S&box Wiki

Creating Sounds

Creating a sound asset type

Following a common file structure, we will create a .sound file called atm_card.insert inside your addon under sounds/ambient/atm. The original sound file (.wav or .mp3) will be called atm_card.insert.wav inside the same folder. A single .sound asset can contain multiple different sounds which will be picked from randomly on every play.

For looping sounds you will have to either place loop markers inside your sound file or compile the sound as a looping sound beforehand. To do this, you left-click once the sound in the assets browser and select the loop checkbox. This will only work with .wav and .mp3 files.

To create the actual .sound file, you can right click on the sound file within the assets browser and select Create Sound Definition. You can also do this without having a sound file selected in which case a blank .sound file will be created.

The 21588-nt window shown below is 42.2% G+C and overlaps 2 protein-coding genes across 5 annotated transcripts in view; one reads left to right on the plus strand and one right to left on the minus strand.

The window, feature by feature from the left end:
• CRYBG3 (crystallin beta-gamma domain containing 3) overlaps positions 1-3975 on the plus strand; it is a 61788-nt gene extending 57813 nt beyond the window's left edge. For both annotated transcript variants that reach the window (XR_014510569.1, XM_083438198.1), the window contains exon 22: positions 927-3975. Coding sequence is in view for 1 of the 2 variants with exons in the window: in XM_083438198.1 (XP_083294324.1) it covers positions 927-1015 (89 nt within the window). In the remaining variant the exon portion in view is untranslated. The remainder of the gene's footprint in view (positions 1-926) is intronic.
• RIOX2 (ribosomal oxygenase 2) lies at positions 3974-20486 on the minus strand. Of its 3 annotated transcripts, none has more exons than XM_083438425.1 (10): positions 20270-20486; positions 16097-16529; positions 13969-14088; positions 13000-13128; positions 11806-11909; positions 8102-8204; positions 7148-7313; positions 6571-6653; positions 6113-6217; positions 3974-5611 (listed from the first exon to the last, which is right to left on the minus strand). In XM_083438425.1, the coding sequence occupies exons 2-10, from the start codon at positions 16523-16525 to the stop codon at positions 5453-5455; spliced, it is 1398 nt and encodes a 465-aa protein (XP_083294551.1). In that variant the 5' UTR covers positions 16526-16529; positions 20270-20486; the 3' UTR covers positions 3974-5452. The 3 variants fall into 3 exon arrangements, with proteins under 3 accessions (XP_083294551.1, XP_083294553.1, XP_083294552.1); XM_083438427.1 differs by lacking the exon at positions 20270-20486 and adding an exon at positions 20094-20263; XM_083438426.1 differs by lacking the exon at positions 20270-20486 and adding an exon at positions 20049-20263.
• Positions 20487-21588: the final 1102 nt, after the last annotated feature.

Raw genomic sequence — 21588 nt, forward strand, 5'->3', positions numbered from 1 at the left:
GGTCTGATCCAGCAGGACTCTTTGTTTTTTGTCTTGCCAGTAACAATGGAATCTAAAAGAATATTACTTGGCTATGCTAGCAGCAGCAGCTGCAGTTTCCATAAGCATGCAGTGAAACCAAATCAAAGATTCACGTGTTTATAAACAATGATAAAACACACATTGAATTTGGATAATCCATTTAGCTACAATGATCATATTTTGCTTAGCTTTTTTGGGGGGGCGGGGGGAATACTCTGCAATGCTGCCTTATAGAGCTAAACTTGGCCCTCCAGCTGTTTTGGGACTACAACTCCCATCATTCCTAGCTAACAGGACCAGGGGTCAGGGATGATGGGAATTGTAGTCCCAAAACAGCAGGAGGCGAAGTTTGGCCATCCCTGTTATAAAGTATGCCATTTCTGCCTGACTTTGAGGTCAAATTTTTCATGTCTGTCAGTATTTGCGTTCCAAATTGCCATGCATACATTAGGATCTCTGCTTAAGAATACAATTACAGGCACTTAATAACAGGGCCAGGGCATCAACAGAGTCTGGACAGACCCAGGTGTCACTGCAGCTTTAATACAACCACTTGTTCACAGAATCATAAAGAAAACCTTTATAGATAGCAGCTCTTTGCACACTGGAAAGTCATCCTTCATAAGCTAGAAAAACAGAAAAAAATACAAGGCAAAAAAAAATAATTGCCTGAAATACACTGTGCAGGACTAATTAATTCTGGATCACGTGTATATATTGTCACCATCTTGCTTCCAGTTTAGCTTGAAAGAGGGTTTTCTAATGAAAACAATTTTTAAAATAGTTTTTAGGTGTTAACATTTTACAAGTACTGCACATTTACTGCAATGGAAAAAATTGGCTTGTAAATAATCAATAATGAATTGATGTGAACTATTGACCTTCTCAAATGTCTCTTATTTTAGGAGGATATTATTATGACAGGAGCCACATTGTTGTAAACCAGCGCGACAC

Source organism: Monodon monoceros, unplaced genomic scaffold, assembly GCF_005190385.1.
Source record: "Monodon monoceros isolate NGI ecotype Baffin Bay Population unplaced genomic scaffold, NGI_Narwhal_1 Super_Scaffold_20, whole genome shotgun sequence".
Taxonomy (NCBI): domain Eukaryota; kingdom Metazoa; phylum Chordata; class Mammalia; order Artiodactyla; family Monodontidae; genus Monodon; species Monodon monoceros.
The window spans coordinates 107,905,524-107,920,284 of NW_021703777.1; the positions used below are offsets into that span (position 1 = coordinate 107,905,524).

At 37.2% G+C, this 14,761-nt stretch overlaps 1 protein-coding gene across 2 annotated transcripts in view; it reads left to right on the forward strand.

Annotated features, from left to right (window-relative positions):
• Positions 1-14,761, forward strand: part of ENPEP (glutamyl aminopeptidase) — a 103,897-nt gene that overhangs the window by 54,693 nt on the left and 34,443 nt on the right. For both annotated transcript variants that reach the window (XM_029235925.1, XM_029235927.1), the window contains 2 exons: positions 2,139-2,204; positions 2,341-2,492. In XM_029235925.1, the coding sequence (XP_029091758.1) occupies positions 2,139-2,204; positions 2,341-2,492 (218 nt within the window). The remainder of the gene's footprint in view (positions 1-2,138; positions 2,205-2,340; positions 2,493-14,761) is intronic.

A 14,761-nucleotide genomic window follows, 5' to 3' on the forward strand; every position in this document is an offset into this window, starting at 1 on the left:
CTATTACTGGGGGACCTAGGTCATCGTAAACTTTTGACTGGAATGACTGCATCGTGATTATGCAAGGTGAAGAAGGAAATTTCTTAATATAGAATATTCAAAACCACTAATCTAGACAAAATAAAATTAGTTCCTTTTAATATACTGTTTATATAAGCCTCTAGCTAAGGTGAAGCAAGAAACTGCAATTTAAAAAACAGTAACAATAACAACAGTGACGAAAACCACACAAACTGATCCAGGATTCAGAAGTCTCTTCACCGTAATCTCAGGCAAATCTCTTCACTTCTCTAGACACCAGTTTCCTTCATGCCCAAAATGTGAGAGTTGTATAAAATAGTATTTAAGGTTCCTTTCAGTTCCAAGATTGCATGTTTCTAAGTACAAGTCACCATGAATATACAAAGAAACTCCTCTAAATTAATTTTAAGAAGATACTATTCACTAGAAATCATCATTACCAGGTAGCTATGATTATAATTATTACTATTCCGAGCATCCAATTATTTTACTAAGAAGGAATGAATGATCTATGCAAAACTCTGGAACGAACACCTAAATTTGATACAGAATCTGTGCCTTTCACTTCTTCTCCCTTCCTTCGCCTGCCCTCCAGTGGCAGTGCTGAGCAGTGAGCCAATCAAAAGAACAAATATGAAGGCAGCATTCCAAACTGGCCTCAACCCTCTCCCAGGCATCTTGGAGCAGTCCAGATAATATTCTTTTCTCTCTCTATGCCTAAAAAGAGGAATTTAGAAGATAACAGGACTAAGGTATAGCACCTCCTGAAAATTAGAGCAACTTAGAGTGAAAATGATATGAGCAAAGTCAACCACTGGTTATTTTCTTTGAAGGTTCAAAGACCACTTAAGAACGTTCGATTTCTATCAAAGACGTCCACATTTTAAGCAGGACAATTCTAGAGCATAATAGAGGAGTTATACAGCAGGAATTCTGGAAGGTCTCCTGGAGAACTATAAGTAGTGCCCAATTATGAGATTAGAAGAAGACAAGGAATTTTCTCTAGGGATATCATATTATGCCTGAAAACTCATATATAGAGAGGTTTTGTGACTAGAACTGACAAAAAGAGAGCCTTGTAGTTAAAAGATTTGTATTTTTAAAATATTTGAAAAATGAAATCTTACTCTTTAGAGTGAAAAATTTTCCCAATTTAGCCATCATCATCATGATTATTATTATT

Inside the inspector you can now select your sound file and set values such as Volume, Volume Random, Pitch, Pitch Random, and Decibels/audible distance. If your sound is supposed to be a screen sound, you will also need to select the UI option.

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Saving this file via ctrl + s or clicking on Full Recompile will result on a .sound_c asset for the metadata and a .vsnd_c file for the actual sound file, if you haven't compiled your sound already in a previous step.

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Playing the Sound from Your Code

To play the sound in-game, you should use one of the static methods from the Sound class, using the name of the .sound asset type without the extension:

public override void Spawn() { // Plays the sound from an entity's position Sound.FromEntity("atm_card.insert", this); // Plays the sound from a position in the world Sound.FromWorld("atm_card.insert", new Vector3(0, 0, 0)); // Plays the sound from a position on your screen, useful for UI interactions // Make sure your .sound file has "2D" enabled Sound.FromScreen("atm_card.insert"); }
Sounds can be predicted - if you're playing a sound in a predicted method such as Simulate you should make sure your logic is predictable, if it isn't you should appropriately wrap it with Prediction.Off otherwise you will hear nothing.